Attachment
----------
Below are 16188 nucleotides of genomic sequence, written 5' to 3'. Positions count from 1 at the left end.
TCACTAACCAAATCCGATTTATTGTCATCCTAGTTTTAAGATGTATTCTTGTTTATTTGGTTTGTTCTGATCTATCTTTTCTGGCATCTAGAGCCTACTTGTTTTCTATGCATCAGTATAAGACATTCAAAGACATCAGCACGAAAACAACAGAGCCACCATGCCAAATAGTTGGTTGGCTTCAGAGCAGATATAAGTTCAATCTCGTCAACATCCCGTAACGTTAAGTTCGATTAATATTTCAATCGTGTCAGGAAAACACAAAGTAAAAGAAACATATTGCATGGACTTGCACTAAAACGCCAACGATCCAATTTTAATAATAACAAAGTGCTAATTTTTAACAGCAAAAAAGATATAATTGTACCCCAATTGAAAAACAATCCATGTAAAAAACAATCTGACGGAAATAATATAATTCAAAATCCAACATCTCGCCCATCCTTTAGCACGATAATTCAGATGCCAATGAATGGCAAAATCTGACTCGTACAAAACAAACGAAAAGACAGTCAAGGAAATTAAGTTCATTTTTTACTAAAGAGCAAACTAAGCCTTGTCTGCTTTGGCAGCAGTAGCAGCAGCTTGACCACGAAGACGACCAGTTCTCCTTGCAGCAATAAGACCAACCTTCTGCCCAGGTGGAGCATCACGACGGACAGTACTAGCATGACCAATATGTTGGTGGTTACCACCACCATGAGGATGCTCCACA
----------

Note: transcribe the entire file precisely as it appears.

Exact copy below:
Below are 16188 nucleotides of genomic sequence, written 5' to 3'. Positions count from 1 at the left end.
TCACTAACCAAATCCGATTTATTGTCATCCTAGTTTTAAGATGTATTCTTGTTTATTTGGTTTGTTCTGATCTATCTTTTCTGGCATCTAGAGCCTACTTGTTTTCTATGCATCAGTATAAGACATTCAAAGACATCAGCACGAAAACAACAGAGCCACCATGCCAAATAGTTGGTTGGCTTCAGAGCAGATATAAGTTCAATCTCGTCAACATCCCGTAACGTTAAGTTCGATTAATATTTCAATCGTGTCAGGAAAACACAAAGTAAAAGAAACATATTGCATGGACTTGCACTAAAACGCCAACGATCCAATTTTAATAATAACAAAGTGCTAATTTTTAACAGCAAAAAAGATATAATTGTACCCCAATTGAAAAACAATCCATGTAAAAAACAATCTGACGGAAATAATATAATTCAAAATCCAACATCTCGCCCATCCTTTAGCACGATAATTCAGATGCCAATGAATGGCAAAATCTGACTCGTACAAAACAAACGAAAAGACAGTCAAGGAAATTAAGTTCATTTTTTACTAAAGAGCAAACTAAGCCTTGTCTGCTTTGGCAGCAGTAGCAGCAGCTTGACCACGAAGACGACCAGTTCTCCTTGCAGCAATAAGACCAACCTTCTGCCCAGGTGGAGCATCACGACGGACAGTACTAGCATGACCAATATGTTGGTGGTTACCACCACCATGAGGATGCTCCACA